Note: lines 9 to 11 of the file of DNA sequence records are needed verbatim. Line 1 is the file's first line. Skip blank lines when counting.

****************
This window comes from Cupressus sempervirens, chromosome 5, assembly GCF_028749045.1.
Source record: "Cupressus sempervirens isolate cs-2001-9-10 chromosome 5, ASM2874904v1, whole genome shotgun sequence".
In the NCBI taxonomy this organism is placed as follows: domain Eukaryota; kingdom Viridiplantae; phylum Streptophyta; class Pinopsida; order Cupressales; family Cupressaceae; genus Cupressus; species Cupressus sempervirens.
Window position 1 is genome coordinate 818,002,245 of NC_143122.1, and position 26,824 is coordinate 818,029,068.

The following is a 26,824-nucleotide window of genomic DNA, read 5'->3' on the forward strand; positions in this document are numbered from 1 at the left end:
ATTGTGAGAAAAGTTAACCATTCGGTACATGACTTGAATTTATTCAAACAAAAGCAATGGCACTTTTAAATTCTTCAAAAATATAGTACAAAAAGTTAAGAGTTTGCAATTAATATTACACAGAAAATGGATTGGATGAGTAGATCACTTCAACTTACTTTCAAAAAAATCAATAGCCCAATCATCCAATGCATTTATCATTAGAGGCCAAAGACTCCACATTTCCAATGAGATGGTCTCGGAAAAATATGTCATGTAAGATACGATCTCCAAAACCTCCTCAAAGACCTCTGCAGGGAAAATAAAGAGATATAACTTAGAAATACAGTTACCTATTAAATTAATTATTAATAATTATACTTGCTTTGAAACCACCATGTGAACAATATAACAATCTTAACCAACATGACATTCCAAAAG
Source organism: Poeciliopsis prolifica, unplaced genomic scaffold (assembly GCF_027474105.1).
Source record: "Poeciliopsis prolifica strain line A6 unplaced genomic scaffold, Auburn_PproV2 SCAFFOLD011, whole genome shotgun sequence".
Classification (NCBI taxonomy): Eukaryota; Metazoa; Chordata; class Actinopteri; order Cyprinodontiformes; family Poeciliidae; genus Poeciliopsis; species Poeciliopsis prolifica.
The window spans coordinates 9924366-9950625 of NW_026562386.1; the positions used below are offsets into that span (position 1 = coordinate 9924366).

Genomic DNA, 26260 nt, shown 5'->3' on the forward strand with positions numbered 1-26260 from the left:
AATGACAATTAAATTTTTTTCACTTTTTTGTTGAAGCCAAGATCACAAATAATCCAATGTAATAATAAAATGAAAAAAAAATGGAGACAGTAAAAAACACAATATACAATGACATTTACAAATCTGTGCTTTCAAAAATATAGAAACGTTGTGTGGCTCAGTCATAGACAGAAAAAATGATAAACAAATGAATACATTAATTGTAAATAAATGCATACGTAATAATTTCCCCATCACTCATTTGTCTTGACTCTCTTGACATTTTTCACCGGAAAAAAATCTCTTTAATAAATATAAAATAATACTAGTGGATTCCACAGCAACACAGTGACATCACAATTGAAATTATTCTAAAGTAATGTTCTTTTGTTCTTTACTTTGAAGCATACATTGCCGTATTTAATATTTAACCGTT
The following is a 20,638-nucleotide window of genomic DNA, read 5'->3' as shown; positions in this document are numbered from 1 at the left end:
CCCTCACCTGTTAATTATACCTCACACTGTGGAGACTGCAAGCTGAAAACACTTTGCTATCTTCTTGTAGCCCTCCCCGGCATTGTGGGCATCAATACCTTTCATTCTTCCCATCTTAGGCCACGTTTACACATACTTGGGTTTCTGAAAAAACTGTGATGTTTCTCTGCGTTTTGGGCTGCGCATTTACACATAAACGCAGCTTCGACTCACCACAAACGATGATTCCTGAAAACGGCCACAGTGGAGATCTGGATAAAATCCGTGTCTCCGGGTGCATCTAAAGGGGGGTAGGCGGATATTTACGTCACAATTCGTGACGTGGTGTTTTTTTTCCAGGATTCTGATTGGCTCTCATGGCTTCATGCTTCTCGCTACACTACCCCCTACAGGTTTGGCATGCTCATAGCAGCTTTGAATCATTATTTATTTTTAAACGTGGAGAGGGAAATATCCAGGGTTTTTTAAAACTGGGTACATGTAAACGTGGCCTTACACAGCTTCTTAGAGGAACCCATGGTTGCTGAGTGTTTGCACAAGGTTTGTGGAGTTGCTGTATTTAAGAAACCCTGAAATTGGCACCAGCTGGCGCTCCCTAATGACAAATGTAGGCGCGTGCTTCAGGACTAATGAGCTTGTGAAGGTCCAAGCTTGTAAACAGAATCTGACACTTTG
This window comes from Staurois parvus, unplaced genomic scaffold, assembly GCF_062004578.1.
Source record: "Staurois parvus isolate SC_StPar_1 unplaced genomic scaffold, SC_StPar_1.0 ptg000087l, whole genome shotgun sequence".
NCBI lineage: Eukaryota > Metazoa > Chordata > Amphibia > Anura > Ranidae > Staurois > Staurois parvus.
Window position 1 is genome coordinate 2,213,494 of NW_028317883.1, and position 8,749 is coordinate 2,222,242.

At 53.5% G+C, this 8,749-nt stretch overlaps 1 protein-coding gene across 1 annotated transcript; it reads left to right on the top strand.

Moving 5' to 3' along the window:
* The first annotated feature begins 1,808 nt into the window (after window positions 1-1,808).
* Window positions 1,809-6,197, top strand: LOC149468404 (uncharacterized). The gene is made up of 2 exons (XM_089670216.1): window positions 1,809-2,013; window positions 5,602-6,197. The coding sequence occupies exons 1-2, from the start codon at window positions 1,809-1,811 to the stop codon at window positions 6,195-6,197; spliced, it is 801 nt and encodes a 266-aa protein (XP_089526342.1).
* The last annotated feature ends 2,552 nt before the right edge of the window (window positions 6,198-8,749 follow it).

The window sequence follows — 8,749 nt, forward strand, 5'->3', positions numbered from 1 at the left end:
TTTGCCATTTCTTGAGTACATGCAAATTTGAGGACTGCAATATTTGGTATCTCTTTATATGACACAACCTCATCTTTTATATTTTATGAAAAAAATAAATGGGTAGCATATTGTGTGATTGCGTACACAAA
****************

Classification (NCBI taxonomy): Eukaryota; Metazoa; Chordata; class Actinopteri; order Cyprinodontiformes; family Poeciliidae; genus Poeciliopsis; species Poeciliopsis prolifica.
The window spans coordinates 9924366-9950625 of NW_026562386.1; the positions used below are offsets into that span (position 1 = coordinate 9924366).

Genomic DNA, 26260 nt, shown 5'->3' on the forward strand with positions numbered 1-26260 from the left: